• Weight gain. Many women gain weight during the menopausal transition. You may need to eat less — perhaps as many as 200 to 400 fewer calories a day — and exercise more, just to maintain your current weight.  Oh goody.
  • Emotional and cognitive changes. You may experience irritability, fatigue, decreased memory and diminished concentration as you approach menopause. These symptoms have sometimes been attributed to hormonal fluctuations. Yet other factors are more likely to contribute to these changes, including sleep deprivation and stressful life events — such as the illness or death of a parent, grown children leaving home or returning home, and retirement.  Can it get any worse? 
  • Changes in appearance. Many women gain a modest amount of weight — about 5 pounds on average — during the menopausal transition. The fat that once was concentrated in your hips and thighs may settle above your waist and in your abdomen. You may notice a loss of fullness in your breasts, thinning hair and wrinkles in your skin. If you previously experienced adult acne, it may become worse. Although your estrogen level drops, your body continues to produce small amounts of the male hormone testosterone. As a result, you may develop coarse hair on your chin, upper lip, chest and abdomen.  Sorry I asked.
According to MedicineNet  Hot flashes are common among women undergoing menopause. A hot flash is a feeling of warmth that spreads over the body and is often most pronounced in the head and chest A hot flash is sometimes associated with flushing and is sometimes followed by perspiration. Hot flashes usually last from 30 seconds to several minutes. Although the exact cause of hot flashes is not fully understood, hot flashes are likely due to a combination of hormonal and biochemical fluctuations brought on by declining estrogen levels.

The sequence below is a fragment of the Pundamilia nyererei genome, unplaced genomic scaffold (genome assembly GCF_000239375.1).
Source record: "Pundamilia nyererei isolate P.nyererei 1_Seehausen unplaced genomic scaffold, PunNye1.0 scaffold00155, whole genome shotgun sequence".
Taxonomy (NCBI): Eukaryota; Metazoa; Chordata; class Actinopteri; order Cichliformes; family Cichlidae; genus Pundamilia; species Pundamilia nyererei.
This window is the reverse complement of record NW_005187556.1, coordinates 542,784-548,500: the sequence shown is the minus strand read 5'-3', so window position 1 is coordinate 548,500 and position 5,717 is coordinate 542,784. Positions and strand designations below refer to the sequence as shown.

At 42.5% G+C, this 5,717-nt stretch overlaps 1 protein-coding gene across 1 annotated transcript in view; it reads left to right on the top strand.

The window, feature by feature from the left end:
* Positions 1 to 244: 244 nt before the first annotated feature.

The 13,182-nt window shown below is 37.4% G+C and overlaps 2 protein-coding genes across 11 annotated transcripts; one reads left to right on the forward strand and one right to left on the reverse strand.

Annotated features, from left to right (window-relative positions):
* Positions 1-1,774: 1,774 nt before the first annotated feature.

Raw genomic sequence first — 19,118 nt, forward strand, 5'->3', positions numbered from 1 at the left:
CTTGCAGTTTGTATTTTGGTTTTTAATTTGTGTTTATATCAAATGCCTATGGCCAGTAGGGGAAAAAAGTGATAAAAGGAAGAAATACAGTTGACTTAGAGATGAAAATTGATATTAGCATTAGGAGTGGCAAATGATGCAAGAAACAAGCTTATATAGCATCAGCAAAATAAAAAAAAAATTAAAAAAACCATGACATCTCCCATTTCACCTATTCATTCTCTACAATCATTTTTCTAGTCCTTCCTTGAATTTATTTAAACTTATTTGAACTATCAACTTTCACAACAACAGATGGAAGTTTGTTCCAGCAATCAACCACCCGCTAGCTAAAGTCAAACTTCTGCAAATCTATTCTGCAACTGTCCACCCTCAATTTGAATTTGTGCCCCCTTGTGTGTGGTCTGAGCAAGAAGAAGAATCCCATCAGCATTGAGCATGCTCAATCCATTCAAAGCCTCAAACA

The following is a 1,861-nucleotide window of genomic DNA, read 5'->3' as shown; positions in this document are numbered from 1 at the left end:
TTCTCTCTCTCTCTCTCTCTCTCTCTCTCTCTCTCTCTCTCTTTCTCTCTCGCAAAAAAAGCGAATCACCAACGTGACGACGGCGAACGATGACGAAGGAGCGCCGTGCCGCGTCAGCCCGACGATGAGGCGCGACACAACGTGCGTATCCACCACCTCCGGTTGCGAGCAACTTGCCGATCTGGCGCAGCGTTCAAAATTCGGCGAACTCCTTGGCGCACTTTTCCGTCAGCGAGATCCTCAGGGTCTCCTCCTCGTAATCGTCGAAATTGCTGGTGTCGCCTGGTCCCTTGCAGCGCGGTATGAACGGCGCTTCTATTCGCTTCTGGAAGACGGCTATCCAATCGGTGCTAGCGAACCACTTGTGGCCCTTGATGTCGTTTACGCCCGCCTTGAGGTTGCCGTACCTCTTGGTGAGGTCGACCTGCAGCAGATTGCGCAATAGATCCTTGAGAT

In my experience, a hot flash occurs once an hour when some evil demon switches on a furnace in the pit of my belly.  He (I say "he" as I KNOW that NO "woman" would ever do this to another) turns the thermostat WAY up, and instantly the flames roar, devouring every inch of my body.  They rise hotter and higher, until I feel that I am about to explode into a ball of fire.  The monster keeps the heat going for about five minutes and then slowly turns down the thermostat.  This is followed by one to two minutes of a soft "glow" like hot coals on the bottom of your barbecue.  My body is left cold and wet like the steel frame of a building hosed down by firefighters after a blaze brought under control.  But ... that's just me.  Sorry... I digress ... where we?  Oh yeah...

There is currently no method to predict when hot flashes will begin and how long they will last. Hot flashes occur in up to 40% of regularly menstruating women in their forties, so they may begin before the menstrual irregularities characteristic of menopause even begin. About 80% of women will be finished having hot flashes after five years. Sometimes (in about 10% of women), hot flashes can last as long as 10 years. GOOD GRIEF!  There is no way to predict when hot flashes will cease, though they tend to decrease in frequency over time. On average, hot flashes last about five years.